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I fear I don't exist

I had a dream last night, the details of which aren't important, that convinced me that I don't actually exist. The troubling thing is, upon waking up the logic sort of stands. Sitting in the loft before I got up, I muzzily looked around wondering if I really exist, or whether I am just an accidental series of electrical firings that experiences the illusion of existence.

What convinced me (mostly, not entirely) that I and other people actually exist is art. Maybe my thoughts are an illusion that don't really indicate my own existence...but can something as moving and sublime as this really be an accident or an illusion? The experience of the sublime is both individual and universal, repeatable, and can only be experienced not taught or described.

I'm still feeling sort of uncertain about the nature of my own existence, though.

Comments

( 12 comments — Leave a comment )
yagathai
Sep. 9th, 2009 06:19 pm (UTC)
If your existence is an illusion, but you perceive it as reality, what difference does it make?
aghrivaine
Sep. 9th, 2009 06:22 pm (UTC)
That implies that perception IS reality, which has some pretty heavy consequences. On the other hand, I feel sort of freshman year philosophy "whoa, what if we don't have souls!"

Too, I thought, I don't have very sophisticated taste in classical music.
(Anonymous)
Sep. 9th, 2009 08:01 pm (UTC)
Existence
As a philosophy major, I'd like to say that you have to exist, because you claim to be experiencing something, and are conscious of experiencing something. An "accidental series of electrical frinings" might experience things, but would not be aware of eperiencing them.
Further, your senses must also be valid, otherwise you'd have no way of know how they could be invalid.

Sorry if this got too technical.
aghrivaine
Sep. 9th, 2009 09:37 pm (UTC)
Re: Existence
Let's examine the claims implicit in what you're saying here. (That's what rhetoric majors do to philosophy majors.)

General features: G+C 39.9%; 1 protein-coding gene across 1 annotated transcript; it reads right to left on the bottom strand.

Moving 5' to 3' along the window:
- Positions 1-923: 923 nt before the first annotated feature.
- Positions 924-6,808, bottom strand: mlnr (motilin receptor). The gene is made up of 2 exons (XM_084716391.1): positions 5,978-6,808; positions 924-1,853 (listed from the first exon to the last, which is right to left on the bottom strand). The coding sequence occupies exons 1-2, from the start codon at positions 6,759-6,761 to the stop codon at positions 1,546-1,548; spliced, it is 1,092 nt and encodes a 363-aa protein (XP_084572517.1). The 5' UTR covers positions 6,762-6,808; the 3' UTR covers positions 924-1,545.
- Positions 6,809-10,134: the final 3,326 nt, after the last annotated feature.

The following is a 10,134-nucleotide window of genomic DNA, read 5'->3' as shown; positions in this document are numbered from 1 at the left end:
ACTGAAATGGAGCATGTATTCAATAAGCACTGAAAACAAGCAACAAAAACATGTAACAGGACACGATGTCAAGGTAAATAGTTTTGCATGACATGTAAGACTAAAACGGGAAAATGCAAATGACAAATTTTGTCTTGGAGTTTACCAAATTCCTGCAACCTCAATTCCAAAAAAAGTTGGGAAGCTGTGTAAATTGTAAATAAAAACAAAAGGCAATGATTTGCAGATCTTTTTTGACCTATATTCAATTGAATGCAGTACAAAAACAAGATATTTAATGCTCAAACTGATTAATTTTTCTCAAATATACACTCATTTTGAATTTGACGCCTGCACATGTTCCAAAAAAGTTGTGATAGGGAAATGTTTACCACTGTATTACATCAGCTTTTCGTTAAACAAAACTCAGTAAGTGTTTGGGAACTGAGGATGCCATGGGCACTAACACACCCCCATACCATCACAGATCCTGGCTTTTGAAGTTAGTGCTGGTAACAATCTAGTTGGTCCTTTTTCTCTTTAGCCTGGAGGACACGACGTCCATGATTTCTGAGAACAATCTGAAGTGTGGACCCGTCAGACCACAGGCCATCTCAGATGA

If one claims to experience something AND is conscious of experiencing it, one must exist. But why does that necessarily follow? And why is the claim important? What if I am conscious of experiencing something but don't claim to experience it - do I still exist? Let's assume I do, and that it's consciousness that makes the existence.

But your consciousness is, literally, a chemical reaction. It's a very complex one, but it is. And from moment to moment, those reactions are never the same twice. Buddha attained enlightenment when he realized that his consciousness, his ego, was but a flame passing from torch to torch - and "he" ceased to exist at each moment. That his "self" was an illusion. Modern neuroscience actually bears this out - what we think of as our consciousness, our choice, is far more predetermined than we ever suspected. Can we really be conscious of something?

Next - a non-existent consciousness would experience things, but not be self-aware. But...many things can be made to be self-aware. What does that mean? I can write a program to monitor a condition (say a light is on or off) and not only monitor it, but report on its monitoring. Is it aware? What does it mean to be aware of an experience?

Lastly - senses must be valid because there's no way to know how they were invalid. A must be B because there's no way to prove not B. That is not logical. Can anything that can't be disproved necessarily be true? There are lots of things that can't be disproved - by that logic, for instance, every faith is true since it's not based on a claim that can be proved or disproved.